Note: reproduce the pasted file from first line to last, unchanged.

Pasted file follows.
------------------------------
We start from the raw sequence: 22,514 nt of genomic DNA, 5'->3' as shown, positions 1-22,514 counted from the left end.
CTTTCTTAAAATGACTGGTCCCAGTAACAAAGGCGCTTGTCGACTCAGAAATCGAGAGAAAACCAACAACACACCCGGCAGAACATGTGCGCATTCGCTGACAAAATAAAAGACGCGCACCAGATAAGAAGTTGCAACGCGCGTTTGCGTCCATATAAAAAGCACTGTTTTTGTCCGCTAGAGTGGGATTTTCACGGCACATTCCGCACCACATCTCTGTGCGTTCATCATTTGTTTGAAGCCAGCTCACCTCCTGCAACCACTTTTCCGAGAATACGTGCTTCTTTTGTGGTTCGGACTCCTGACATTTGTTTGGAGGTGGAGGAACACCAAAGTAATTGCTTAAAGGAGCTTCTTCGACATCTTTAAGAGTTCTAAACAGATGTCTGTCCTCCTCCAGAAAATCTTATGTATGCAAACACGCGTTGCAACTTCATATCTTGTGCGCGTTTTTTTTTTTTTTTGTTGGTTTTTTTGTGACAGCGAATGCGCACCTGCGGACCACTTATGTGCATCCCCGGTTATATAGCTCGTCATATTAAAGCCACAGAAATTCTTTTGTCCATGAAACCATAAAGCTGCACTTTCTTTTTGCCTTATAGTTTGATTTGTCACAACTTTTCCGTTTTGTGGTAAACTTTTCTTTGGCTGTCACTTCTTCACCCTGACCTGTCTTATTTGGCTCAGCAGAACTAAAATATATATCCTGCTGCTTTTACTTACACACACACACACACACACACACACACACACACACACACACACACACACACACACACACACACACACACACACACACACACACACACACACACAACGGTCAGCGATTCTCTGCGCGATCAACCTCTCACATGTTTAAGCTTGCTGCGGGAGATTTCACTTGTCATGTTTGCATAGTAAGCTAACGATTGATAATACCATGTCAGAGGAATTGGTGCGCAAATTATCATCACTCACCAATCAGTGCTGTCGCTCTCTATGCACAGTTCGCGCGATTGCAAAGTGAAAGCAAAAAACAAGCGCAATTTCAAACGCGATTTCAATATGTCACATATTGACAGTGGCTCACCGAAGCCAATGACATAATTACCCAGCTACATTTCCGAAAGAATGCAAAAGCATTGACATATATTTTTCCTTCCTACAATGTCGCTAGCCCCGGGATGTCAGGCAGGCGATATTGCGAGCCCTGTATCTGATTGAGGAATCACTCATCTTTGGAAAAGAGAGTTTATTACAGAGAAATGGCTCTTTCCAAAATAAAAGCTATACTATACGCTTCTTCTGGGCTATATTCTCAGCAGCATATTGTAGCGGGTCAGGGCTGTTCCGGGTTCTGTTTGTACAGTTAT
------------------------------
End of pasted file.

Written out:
We start from the raw sequence: 22,514 nt of genomic DNA, 5'->3' as shown, positions 1-22,514 counted from the left end.
CTTTCTTAAAATGACTGGTCCCAGTAACAAAGGCGCTTGTCGACTCAGAAATCGAGAGAAAACCAACAACACACCCGGCAGAACATGTGCGCATTCGCTGACAAAATAAAAGACGCGCACCAGATAAGAAGTTGCAACGCGCGTTTGCGTCCATATAAAAAGCACTGTTTTTGTCCGCTAGAGTGGGATTTTCACGGCACATTCCGCACCACATCTCTGTGCGTTCATCATTTGTTTGAAGCCAGCTCACCTCCTGCAACCACTTTTCCGAGAATACGTGCTTCTTTTGTGGTTCGGACTCCTGACATTTGTTTGGAGGTGGAGGAACACCAAAGTAATTGCTTAAAGGAGCTTCTTCGACATCTTTAAGAGTTCTAAACAGATGTCTGTCCTCCTCCAGAAAATCTTATGTATGCAAACACGCGTTGCAACTTCATATCTTGTGCGCGTTTTTTTTTTTTTTTGTTGGTTTTTTTGTGACAGCGAATGCGCACCTGCGGACCACTTATGTGCATCCCCGGTTATATAGCTCGTCATATTAAAGCCACAGAAATTCTTTTGTCCATGAAACCATAAAGCTGCACTTTCTTTTTGCCTTATAGTTTGATTTGTCACAACTTTTCCGTTTTGTGGTAAACTTTTCTTTGGCTGTCACTTCTTCACCCTGACCTGTCTTATTTGGCTCAGCAGAACTAAAATATATATCCTGCTGCTTTTACTTACACACACACACACACACACACACACACACACACACACACACACACACACACACACACACACACACACACACACACACACACACACACACACACAACGGTCAGCGATTCTCTGCGCGATCAACCTCTCACATGTTTAAGCTTGCTGCGGGAGATTTCACTTGTCATGTTTGCATAGTAAGCTAACGATTGATAATACCATGTCAGAGGAATTGGTGCGCAAATTATCATCACTCACCAATCAGTGCTGTCGCTCTCTATGCACAGTTCGCGCGATTGCAAAGTGAAAGCAAAAAACAAGCGCAATTTCAAACGCGATTTCAATATGTCACATATTGACAGTGGCTCACCGAAGCCAATGACATAATTACCCAGCTACATTTCCGAAAGAATGCAAAAGCATTGACATATATTTTTCCTTCCTACAATGTCGCTAGCCCCGGGATGTCAGGCAGGCGATATTGCGAGCCCTGTATCTGATTGAGGAATCACTCATCTTTGGAAAAGAGAGTTTATTACAGAGAAATGGCTCTTTCCAAAATAAAAGCTATACTATACGCTTCTTCTGGGCTATATTCTCAGCAGCATATTGTAGCGGGTCAGGGCTGTTCCGGGTTCTGTTTGTACAGTTAT